Home > Tutorials > PHP Tutorials > Variables – Understanding Global, Local, & Static Variable Scope

Variables – Understanding Global, Local, & Static Variable Scope

While we have covered the basics in how to use variables within PHP there’s still a whole other side to variables we haven’t discussed yet. This includes understanding variable scope, along with the proper use of global and static variables. We’ll start off with variable scope.

The scope of a variable, simply referred to as the variable scope, is the context within which it is defined. Basically if a variable is defined in one scope, you cannot access that same variable within a different scope. To better understand what I mean let’s take a look at the following example code:

<?php
$a = 1; // $a is a global variable
function test() 
{ 
   echo $a; // try to print $a, but $a is not defined here
}
test(); 
?>

The above code won’t produce any output, or it will produce an error message depending on your php.ni settings. This is because as far as PHP is concerned there is no $a variable to output when asked. But the $a variable is set, right there, in the first line of the script right?

Technically yes that variable is set and if you tell PHP to echo that variable within the same environment it was set in – it will. However once you try to call that variable somewhere else, such as within a separate function, PHP considers that a separate scope and as such the variable won’t be displayed.

PHP variables can be in three different scopes:

  • Global
  • Local
  • Static

A variable declared outside a function has a global scope and can only be accessed outside a function.

A variable declared inside a function has a local scope and can only be accessed within that specific function and is deleted once the function has been run.

A local scope variable that needs to keep it’s value in the event that the same function runs repeatedly is set to the static scope.

So let’s take a look at the following code example first just to get a better grasp of how PHP will assign variable scopes.

<?php 
$a = 1; // $a is a global variable
function test() 
{ 
   $a = 2; // $a here is a local variable
   echo $a;
}

test(); // Prints 2 using the $a variable defined inside test()
echo "\\n $a"; // Prints 1 on a new line using the $a variable defined in the first line
?>

Global Variables

Now let’s say we want to make our original code work. This one:

<?php
$a = 1; // $a is a global variable
function test() 
{ 
   echo $a; // try to print $a, but $a is not defined here
}
test(); 
?>

We would need to make the original $a variable, which is in the global scope, available inside our local scope of the test(); function. To do this we need to use the global keyword before the variables (inside the function):

<?php
$a = 1; // $a is a global variable
function test() 
{ 
   global $a;
   echo $a;
}
test(); //Prints out 1 now
?>

Local Variables

However if we only need $a for just the test(); function then there’s no reason to set it within the global scope. We can then simply set it within the local scope and still get our result.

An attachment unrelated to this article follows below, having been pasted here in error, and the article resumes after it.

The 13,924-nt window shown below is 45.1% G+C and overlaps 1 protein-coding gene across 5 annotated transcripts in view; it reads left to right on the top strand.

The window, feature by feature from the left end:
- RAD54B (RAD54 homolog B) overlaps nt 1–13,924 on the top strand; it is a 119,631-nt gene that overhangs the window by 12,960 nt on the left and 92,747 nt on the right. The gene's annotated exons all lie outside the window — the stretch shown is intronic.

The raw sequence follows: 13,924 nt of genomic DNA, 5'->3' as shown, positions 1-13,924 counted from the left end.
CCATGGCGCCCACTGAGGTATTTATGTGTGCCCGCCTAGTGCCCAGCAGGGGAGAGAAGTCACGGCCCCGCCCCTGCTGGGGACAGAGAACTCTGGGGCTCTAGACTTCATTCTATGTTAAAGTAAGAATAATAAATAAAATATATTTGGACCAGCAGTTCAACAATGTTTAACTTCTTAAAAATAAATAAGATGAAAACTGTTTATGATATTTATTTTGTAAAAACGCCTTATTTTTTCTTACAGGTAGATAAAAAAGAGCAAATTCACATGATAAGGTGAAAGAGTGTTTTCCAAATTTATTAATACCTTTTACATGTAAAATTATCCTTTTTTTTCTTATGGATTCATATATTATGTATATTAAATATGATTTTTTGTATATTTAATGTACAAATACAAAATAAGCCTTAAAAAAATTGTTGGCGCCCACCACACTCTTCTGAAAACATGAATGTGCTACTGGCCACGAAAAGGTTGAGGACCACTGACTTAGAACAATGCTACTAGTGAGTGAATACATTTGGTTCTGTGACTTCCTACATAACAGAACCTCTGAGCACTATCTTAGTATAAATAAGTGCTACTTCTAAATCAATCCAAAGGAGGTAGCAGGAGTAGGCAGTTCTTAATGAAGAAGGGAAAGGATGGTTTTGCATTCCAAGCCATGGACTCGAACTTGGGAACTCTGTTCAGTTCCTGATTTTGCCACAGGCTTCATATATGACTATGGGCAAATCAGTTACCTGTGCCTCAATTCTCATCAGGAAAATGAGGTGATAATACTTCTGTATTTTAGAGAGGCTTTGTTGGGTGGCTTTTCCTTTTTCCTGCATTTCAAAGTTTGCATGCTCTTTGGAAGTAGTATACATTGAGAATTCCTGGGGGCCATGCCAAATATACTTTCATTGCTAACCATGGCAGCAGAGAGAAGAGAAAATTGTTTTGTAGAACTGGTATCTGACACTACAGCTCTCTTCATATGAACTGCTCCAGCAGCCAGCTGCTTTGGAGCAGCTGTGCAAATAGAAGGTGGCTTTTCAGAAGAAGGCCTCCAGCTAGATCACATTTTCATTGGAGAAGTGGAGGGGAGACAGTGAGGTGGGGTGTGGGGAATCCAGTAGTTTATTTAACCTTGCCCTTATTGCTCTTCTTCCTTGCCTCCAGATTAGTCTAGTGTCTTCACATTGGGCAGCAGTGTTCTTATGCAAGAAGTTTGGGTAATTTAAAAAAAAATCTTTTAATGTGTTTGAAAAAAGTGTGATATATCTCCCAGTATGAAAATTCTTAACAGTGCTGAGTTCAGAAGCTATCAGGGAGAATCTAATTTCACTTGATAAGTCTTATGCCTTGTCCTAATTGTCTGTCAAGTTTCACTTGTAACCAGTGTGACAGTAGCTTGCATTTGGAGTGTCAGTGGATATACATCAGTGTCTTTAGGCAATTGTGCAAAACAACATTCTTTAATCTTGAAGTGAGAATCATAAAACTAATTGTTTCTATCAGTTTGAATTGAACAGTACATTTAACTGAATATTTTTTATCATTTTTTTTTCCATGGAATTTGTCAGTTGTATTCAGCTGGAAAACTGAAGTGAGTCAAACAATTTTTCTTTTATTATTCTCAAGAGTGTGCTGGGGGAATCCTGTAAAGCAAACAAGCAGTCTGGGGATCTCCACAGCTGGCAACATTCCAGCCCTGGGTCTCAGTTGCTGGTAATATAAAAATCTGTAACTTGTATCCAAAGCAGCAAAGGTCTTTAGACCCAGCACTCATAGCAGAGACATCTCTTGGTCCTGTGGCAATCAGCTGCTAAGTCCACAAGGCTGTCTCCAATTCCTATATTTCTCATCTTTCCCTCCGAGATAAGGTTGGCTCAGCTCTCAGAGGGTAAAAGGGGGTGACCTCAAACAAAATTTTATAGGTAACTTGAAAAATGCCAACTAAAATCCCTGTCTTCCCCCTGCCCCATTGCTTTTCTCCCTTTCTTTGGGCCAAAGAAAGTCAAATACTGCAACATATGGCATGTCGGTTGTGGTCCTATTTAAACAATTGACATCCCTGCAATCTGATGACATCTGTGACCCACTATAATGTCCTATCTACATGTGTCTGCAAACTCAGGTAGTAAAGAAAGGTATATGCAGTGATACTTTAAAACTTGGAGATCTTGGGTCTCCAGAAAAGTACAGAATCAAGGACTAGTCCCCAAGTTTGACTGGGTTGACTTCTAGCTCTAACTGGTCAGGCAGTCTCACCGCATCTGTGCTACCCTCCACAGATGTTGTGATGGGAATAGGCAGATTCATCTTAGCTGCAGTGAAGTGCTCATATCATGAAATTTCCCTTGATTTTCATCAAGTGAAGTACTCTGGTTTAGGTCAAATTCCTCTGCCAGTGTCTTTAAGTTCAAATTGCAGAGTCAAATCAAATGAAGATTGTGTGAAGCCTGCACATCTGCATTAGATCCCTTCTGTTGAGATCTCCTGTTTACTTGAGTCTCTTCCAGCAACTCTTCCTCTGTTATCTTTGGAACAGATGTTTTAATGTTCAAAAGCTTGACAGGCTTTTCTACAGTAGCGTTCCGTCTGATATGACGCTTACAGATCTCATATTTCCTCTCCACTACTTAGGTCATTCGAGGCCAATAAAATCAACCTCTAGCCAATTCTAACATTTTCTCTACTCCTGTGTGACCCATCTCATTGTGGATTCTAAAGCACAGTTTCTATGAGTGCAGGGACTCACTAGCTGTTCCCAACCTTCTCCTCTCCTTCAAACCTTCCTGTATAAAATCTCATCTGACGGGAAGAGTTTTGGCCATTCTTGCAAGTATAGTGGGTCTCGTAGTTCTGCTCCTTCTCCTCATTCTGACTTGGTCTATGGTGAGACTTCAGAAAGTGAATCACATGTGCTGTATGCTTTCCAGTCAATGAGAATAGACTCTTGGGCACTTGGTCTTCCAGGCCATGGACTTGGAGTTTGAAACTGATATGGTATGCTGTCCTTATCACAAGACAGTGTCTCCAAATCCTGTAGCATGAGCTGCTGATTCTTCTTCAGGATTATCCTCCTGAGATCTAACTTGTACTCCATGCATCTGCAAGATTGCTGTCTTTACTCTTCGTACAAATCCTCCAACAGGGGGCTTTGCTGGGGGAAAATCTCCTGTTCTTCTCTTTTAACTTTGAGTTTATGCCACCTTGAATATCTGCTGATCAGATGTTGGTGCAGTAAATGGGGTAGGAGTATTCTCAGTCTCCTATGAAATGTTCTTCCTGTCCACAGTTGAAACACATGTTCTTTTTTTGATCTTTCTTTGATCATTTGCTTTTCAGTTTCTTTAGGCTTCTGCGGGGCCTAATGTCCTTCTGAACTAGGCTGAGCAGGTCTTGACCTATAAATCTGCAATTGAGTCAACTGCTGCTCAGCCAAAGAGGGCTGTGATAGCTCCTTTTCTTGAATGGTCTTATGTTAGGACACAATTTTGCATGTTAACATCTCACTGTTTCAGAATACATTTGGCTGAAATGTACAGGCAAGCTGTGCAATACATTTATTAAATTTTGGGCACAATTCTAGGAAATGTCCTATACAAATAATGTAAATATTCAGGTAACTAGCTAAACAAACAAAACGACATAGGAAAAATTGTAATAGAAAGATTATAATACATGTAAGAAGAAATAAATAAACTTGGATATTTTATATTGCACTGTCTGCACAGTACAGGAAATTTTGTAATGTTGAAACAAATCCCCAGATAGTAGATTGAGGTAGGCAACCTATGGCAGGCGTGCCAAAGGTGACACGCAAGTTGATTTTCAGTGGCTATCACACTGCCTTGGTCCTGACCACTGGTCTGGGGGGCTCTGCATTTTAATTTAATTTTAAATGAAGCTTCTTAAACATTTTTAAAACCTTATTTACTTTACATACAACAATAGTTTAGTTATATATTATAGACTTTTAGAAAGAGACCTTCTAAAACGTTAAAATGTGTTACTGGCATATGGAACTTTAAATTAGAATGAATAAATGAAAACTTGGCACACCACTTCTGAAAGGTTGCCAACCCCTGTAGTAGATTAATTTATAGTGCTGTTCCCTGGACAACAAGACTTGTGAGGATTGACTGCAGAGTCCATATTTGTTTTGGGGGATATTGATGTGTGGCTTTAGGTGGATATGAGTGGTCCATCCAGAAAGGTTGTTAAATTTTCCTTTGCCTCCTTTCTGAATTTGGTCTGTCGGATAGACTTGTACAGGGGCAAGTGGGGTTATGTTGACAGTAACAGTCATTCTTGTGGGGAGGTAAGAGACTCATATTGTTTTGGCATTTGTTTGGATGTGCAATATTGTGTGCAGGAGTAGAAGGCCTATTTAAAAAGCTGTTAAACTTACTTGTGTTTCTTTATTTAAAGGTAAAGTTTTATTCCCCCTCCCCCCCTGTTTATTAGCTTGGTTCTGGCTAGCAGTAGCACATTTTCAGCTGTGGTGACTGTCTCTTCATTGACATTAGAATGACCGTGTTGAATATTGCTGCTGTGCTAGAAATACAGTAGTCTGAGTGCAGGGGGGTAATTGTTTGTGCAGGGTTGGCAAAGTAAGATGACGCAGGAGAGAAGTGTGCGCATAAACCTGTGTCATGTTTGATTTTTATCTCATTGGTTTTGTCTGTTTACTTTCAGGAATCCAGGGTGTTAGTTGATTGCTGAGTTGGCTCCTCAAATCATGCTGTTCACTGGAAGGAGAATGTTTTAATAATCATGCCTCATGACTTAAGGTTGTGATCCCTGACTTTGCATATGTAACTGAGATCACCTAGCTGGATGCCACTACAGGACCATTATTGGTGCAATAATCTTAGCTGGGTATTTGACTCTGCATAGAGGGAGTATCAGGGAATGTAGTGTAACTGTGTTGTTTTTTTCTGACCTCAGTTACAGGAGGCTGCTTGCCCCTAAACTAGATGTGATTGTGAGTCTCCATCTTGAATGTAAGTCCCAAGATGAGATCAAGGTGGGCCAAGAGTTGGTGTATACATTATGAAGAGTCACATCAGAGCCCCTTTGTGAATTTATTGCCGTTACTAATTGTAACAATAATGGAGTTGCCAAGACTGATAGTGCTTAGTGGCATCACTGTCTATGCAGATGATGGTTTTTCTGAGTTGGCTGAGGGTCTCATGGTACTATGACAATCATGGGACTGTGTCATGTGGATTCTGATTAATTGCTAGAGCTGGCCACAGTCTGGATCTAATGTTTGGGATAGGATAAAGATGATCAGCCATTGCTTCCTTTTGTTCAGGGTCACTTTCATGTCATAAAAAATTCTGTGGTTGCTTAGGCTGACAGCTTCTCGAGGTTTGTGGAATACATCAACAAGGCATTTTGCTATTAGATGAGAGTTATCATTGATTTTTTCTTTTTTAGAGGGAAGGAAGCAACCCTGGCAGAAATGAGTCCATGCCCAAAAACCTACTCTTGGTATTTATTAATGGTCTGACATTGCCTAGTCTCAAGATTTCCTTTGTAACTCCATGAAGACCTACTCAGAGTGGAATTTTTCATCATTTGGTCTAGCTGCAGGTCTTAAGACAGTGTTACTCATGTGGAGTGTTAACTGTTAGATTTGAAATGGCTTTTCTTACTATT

<?php
function test() 
{ 
   $a = 1; // $a is a local variable
   echo $a;
}
test(); //Prints out 1
?>

Static Variables

Now say that we want to add 1 to our original number every single time we run our function – and we want to run it 5 times. Initially some of you would probably try the following:

<?php
function test() 
{ 
$a = 1; // $a is a local variable
echo $a; // display $a
$a++; // add 1 to $a
}

test();
test();
test();
test();
test();
?>

Unfortunately this would produce 11111 because the function runs as new every single time and any variables set within the local scope are deleted after the function has run. So how do we tell PHP to remember the value of our $a variable? We set $a as a static variable.

<?php
function test() 
{ 
static $a = 1; // $a is a local static variable now
echo $a; // display $a
$a++; // add 1 to $a
}

test();
test();
test();
test();
test();
?>

Now we get our desired result of 12345 and $a maintains its value as we call test(); more and more.

About Michael Boguslavskiy

Michael Boguslavskiy is a full-stack developer & online presence consultant based out of New York City. He's been offering freelance marketing & development services for over a decade. He currently manages Rapid Purple - and online webmaster resources center; and Media Explode - a full service marketing agency.

Check Also

5 Must Have WordPress Optimization Plugins For A Fast Loading Website

Having a fast loading website is essential these days. First off, users are impatient. If ...

Like every other website, this site uses cookies to analyze our traffic. Cookies may also be utilized by our advertisers and partners. By using this website you agree to the use of said cookies. More Information

The cookie settings on this website are set to "allow cookies" to give you the best browsing experience possible. If you continue to use this website without changing your cookie settings, continuing to navigate past this message, or you click "Accept" below then you are consenting to the use of cookies on the Rapid Purple website.

Close